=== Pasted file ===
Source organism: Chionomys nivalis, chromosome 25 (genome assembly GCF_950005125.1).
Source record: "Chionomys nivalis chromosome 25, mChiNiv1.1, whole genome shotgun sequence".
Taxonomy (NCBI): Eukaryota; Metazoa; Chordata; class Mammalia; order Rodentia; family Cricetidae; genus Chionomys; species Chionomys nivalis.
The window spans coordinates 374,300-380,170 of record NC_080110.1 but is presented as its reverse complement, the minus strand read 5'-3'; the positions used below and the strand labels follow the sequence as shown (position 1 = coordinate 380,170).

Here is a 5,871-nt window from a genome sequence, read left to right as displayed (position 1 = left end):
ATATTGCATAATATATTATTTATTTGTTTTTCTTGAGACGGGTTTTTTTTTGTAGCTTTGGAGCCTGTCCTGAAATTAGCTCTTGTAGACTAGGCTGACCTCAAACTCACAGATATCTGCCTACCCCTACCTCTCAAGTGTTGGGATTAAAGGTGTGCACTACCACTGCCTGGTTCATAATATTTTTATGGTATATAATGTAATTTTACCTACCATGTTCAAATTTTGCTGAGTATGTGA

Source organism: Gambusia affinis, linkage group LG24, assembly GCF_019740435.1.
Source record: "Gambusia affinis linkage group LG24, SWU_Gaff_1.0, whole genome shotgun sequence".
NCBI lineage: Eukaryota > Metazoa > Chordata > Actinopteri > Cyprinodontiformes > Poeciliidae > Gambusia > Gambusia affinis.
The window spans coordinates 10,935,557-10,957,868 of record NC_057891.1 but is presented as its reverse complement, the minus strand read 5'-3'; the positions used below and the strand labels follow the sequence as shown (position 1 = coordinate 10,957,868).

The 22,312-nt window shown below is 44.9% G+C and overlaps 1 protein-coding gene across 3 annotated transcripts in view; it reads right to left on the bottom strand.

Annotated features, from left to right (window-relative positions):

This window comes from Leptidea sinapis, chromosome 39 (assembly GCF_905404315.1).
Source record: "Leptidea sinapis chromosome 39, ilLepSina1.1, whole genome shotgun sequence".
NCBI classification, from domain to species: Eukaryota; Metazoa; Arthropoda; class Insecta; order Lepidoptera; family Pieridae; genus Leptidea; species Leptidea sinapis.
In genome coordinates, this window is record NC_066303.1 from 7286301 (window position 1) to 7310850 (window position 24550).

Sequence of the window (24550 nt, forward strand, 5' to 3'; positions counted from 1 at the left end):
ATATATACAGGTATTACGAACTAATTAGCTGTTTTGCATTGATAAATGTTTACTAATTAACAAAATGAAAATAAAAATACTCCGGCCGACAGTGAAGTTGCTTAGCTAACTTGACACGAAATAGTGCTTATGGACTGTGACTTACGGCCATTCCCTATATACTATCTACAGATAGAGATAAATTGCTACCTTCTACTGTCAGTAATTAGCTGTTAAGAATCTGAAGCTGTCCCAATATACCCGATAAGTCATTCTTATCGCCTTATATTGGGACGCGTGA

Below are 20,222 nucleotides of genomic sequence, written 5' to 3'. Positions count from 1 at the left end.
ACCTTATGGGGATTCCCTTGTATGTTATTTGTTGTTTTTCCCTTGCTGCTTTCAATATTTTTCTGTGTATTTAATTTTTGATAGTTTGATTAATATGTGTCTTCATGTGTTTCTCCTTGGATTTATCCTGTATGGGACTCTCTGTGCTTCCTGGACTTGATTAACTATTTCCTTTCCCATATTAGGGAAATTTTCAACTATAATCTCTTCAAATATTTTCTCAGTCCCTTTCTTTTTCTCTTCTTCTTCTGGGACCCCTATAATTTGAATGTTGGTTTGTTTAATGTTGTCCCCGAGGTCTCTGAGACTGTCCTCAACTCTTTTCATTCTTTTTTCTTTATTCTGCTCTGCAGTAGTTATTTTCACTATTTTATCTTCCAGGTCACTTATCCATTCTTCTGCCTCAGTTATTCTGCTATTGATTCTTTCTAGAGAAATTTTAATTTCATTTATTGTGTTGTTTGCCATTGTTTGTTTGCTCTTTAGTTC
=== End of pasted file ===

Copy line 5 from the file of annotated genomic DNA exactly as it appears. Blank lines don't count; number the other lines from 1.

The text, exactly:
Here is a 5,871-nt window from a genome sequence, read left to right as displayed (position 1 = left end):